- Researchers from Columbia University Medical Centre (CUMC) in US have converted natural bacterial immune system into the world’s smallest data recorder.
- The researchers modified an ordinary laboratory strain of ubiquitous human gut microbe (bacteria) Escherichia coli (E Coli) which enabled it to record their interactions with environment and also time-stamp events.
- Such bacteria, swallowed by a patient, might be able to record the changes they experience through the whole digestive tract, yielding an unprecedented view of previously inaccessible phenomena.
- Other applications could include environmental sensing and basic studies in ecology and microbiology, where bacteria could monitor otherwise invisible changes without disrupting their surroundings.
- CRISPR-Cas, an immune system is found in many species of bacteria.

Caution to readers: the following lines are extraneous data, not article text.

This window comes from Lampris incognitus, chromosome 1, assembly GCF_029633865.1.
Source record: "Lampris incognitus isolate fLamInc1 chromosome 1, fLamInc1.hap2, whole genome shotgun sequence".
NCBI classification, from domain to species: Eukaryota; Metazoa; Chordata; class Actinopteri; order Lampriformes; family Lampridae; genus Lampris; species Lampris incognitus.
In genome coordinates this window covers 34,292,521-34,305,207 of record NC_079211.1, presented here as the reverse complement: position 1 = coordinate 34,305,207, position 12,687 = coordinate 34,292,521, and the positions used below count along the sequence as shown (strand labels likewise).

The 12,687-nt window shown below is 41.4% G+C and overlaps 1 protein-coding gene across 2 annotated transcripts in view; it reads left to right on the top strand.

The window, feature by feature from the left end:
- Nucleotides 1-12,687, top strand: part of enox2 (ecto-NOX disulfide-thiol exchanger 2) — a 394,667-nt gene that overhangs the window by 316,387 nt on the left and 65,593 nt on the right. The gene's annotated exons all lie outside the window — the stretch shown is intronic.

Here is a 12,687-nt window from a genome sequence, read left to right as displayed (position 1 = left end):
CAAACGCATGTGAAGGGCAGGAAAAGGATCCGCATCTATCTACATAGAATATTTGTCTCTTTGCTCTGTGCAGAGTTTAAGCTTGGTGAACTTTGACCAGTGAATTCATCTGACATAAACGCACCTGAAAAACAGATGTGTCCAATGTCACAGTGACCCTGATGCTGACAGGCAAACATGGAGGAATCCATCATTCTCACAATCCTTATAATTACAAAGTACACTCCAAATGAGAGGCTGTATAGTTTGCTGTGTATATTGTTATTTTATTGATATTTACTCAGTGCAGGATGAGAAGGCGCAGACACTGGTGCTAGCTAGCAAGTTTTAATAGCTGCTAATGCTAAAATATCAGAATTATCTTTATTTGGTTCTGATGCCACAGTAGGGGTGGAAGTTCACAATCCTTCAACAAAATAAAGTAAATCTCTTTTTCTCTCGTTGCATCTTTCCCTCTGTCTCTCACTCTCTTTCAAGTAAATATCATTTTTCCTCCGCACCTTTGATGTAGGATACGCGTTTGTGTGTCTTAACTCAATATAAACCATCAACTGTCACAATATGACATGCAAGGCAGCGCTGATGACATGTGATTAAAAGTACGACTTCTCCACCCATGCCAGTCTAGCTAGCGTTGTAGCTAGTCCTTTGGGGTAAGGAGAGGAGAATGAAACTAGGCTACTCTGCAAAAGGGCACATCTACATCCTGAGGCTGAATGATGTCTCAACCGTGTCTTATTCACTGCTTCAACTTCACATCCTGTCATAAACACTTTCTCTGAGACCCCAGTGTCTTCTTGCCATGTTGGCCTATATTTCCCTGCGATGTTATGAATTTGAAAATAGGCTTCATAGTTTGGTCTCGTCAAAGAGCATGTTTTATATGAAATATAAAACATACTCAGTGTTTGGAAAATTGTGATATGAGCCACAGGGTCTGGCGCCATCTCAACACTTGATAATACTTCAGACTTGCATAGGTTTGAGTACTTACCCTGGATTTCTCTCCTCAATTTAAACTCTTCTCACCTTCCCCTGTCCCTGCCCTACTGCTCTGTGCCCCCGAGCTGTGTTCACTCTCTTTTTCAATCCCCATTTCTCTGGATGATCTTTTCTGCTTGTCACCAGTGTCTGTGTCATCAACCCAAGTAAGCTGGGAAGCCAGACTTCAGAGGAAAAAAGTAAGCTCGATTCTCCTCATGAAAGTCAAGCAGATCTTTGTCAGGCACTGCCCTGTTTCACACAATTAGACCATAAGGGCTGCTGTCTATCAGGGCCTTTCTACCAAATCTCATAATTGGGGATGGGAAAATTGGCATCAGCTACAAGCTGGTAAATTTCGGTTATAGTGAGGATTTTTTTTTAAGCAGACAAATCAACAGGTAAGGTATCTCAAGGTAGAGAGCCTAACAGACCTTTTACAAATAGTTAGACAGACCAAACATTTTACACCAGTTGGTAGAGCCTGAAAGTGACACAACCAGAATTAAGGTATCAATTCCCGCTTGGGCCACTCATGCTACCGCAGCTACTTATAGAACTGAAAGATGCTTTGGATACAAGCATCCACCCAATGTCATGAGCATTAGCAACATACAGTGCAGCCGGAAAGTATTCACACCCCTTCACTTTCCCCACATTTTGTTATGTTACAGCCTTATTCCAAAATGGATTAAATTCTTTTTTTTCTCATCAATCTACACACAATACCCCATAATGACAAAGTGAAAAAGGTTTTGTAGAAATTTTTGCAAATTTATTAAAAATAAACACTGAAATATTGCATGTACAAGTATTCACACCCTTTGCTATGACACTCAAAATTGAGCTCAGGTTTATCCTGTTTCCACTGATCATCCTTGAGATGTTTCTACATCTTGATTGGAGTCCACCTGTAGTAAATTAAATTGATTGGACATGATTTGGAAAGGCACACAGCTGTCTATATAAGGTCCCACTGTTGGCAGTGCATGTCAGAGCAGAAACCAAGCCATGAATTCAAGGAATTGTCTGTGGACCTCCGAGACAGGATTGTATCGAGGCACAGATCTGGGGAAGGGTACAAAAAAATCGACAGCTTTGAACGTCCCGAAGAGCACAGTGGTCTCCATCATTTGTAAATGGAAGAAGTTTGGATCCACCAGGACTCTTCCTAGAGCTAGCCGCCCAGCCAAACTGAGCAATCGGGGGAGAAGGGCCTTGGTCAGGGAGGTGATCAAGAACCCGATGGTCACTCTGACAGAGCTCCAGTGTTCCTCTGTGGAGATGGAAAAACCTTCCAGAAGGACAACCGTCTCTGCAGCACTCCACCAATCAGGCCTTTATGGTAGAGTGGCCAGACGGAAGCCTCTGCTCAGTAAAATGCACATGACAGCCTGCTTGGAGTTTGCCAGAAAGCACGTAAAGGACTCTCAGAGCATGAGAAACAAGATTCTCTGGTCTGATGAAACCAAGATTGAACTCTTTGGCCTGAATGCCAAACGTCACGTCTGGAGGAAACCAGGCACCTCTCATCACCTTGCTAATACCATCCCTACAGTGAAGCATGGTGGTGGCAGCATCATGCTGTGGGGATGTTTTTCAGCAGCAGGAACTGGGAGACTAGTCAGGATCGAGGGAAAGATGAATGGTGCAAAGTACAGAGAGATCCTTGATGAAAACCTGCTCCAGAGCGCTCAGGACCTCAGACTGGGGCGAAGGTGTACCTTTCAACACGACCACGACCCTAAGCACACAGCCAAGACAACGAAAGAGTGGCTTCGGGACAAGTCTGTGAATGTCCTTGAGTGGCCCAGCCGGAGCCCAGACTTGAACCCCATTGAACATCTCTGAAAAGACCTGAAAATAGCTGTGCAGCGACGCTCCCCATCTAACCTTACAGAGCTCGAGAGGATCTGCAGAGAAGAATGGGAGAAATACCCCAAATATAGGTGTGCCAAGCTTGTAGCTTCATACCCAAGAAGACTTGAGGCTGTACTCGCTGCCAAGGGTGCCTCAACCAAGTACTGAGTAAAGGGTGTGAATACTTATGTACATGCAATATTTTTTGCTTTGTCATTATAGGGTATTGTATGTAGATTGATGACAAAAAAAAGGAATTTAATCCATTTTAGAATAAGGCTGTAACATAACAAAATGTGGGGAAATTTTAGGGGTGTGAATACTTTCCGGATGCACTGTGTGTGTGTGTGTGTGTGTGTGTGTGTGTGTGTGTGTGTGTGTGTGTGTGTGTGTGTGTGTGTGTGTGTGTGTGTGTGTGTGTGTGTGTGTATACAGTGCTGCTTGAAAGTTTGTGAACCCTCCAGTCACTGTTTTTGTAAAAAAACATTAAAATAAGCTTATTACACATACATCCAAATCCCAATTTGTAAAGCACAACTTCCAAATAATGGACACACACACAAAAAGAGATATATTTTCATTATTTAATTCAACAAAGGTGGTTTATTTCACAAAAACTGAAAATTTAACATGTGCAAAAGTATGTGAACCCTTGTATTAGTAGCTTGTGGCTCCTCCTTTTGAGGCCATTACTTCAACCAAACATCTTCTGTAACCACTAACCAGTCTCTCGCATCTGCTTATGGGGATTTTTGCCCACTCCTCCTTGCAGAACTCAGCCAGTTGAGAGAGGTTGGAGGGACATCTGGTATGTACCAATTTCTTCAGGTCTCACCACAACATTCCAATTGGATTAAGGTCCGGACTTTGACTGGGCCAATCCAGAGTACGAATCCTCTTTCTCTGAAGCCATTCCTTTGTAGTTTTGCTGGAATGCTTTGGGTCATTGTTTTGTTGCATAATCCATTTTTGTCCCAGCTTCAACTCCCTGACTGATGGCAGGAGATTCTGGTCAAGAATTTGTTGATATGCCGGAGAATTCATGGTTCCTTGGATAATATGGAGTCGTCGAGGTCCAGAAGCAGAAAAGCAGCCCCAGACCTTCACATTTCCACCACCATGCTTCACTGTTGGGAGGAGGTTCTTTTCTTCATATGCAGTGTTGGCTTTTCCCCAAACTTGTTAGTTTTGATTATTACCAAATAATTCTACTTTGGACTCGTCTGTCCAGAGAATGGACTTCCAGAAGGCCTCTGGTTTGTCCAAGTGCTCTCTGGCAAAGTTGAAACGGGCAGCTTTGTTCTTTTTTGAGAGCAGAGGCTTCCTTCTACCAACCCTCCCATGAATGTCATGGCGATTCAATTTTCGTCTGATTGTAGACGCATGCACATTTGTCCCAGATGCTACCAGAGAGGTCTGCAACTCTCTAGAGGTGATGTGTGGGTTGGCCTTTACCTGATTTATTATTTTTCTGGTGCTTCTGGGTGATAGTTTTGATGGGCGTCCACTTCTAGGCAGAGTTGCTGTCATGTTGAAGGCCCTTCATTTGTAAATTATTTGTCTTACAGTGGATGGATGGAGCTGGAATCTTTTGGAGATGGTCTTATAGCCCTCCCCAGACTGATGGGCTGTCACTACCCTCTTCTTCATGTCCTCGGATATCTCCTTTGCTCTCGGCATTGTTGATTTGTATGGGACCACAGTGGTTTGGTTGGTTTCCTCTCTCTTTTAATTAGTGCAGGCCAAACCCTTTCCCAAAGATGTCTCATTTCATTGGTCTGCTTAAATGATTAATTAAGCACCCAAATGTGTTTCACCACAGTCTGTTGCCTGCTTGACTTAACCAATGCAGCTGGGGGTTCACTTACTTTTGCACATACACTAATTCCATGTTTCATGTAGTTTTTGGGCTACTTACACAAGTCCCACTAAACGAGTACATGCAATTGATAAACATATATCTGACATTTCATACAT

- CRISPR-Cas copies snippets of DNA from invading viruses so that subsequent generations of bacteria can repel these pathogens more effectively.
- As a result, the CRISPR locus of the bacterial genome accumulates a chronological record of the bacterial viruses that it and its ancestors have survived.
- When those same viruses try to infect again, the CRISPR-Cas system can recognise and eliminate them.
- To build their microscopic recorder, the researchers modified a piece of DNA called a plasmid, giving it the ability to create more copies of itself in the bacterial cell in response to an external signal.